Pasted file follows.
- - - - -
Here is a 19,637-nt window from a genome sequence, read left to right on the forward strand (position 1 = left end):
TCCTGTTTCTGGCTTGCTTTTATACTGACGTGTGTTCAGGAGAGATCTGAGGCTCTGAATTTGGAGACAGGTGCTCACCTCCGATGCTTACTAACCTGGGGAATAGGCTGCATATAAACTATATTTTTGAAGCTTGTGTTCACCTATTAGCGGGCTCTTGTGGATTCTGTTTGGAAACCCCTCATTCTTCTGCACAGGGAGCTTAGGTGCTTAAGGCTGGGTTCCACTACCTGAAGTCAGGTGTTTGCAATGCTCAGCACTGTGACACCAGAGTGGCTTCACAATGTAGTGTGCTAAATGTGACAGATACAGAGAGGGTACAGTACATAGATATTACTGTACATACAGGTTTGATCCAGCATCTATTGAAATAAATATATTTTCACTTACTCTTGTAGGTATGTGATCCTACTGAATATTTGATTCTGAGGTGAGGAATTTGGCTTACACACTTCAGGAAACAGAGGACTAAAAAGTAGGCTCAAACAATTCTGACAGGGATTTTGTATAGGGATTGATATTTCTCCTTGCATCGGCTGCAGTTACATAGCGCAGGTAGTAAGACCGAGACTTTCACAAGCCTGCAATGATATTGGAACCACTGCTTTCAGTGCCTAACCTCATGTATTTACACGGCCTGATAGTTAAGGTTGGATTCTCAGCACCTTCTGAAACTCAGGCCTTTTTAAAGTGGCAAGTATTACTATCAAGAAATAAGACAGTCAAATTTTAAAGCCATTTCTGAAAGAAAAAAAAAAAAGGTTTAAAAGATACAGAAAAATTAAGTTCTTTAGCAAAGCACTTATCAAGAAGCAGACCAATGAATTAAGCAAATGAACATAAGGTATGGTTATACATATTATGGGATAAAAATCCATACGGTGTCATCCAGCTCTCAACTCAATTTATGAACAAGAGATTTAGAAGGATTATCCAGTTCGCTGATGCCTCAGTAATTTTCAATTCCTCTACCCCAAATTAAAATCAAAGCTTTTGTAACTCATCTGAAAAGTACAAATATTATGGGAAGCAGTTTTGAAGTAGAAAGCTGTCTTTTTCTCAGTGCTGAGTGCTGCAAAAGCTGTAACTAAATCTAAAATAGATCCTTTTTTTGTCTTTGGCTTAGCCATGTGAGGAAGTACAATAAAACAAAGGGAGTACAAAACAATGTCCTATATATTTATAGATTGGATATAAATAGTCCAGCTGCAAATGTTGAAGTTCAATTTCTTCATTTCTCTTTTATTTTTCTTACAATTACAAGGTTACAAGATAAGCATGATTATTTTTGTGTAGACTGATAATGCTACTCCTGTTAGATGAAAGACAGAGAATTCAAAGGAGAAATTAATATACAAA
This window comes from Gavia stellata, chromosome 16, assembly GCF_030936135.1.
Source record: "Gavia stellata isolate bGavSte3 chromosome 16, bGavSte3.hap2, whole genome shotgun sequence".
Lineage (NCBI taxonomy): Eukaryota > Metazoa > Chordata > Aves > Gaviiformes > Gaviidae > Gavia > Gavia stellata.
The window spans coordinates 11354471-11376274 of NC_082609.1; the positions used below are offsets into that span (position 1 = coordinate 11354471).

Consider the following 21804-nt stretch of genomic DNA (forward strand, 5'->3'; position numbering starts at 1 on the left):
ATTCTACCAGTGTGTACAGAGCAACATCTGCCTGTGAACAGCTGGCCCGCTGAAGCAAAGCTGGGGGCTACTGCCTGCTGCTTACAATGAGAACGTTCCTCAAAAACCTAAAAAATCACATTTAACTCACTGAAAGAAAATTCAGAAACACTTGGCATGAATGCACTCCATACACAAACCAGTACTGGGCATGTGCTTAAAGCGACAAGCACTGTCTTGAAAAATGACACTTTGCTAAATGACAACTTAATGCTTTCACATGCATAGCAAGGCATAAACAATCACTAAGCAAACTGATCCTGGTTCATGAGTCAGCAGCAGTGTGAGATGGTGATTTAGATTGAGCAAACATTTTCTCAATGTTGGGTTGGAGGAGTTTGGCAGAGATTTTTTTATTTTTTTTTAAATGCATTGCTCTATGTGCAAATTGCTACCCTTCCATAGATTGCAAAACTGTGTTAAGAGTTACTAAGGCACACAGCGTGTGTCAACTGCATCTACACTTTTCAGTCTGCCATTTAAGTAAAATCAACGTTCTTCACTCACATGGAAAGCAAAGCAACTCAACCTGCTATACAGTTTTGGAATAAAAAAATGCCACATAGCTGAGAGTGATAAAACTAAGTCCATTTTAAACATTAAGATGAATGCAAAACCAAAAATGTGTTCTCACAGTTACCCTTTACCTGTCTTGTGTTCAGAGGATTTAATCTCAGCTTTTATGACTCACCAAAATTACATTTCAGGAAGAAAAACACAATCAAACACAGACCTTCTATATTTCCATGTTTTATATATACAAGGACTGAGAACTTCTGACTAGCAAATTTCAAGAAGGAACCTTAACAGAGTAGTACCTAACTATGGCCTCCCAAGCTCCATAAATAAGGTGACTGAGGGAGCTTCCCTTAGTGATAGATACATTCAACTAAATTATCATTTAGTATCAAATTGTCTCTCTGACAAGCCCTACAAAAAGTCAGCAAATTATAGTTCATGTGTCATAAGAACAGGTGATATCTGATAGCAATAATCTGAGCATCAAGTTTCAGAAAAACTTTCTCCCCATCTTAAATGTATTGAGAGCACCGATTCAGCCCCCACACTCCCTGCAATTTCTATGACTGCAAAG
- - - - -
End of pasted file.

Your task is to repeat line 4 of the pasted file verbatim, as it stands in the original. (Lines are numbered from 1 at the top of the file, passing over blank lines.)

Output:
Source record: "Gavia stellata isolate bGavSte3 chromosome 16, bGavSte3.hap2, whole genome shotgun sequence".